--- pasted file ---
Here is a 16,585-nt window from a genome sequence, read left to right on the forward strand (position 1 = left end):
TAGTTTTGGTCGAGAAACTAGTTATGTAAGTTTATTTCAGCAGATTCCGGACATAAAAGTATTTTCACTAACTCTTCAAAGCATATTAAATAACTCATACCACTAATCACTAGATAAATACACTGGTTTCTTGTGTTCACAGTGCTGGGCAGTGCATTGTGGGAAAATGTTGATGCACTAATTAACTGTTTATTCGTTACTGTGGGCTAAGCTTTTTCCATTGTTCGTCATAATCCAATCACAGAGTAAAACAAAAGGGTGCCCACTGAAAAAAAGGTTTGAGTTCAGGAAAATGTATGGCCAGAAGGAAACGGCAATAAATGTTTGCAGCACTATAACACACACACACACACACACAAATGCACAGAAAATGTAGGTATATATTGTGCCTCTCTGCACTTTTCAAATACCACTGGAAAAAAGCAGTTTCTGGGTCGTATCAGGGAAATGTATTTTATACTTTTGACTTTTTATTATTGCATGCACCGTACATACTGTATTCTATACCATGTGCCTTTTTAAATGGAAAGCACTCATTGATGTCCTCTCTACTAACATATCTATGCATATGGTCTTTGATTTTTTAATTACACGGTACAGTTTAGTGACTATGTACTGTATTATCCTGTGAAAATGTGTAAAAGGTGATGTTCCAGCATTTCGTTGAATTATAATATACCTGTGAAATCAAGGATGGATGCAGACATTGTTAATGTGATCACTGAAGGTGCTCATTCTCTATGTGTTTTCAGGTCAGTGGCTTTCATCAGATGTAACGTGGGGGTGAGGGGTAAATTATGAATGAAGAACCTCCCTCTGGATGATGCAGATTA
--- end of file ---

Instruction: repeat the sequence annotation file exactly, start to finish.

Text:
Here is a 16,585-nt window from a genome sequence, read left to right on the forward strand (position 1 = left end):
TAGTTTTGGTCGAGAAACTAGTTATGTAAGTTTATTTCAGCAGATTCCGGACATAAAAGTATTTTCACTAACTCTTCAAAGCATATTAAATAACTCATACCACTAATCACTAGATAAATACACTGGTTTCTTGTGTTCACAGTGCTGGGCAGTGCATTGTGGGAAAATGTTGATGCACTAATTAACTGTTTATTCGTTACTGTGGGCTAAGCTTTTTCCATTGTTCGTCATAATCCAATCACAGAGTAAAACAAAAGGGTGCCCACTGAAAAAAAGGTTTGAGTTCAGGAAAATGTATGGCCAGAAGGAAACGGCAATAAATGTTTGCAGCACTATAACACACACACACACACACACAAATGCACAGAAAATGTAGGTATATATTGTGCCTCTCTGCACTTTTCAAATACCACTGGAAAAAAGCAGTTTCTGGGTCGTATCAGGGAAATGTATTTTATACTTTTGACTTTTTATTATTGCATGCACCGTACATACTGTATTCTATACCATGTGCCTTTTTAAATGGAAAGCACTCATTGATGTCCTCTCTACTAACATATCTATGCATATGGTCTTTGATTTTTTAATTACACGGTACAGTTTAGTGACTATGTACTGTATTATCCTGTGAAAATGTGTAAAAGGTGATGTTCCAGCATTTCGTTGAATTATAATATACCTGTGAAATCAAGGATGGATGCAGACATTGTTAATGTGATCACTGAAGGTGCTCATTCTCTATGTGTTTTCAGGTCAGTGGCTTTCATCAGATGTAACGTGGGGGTGAGGGGTAAATTATGAATGAAGAACCTCCCTCTGGATGATGCAGATTA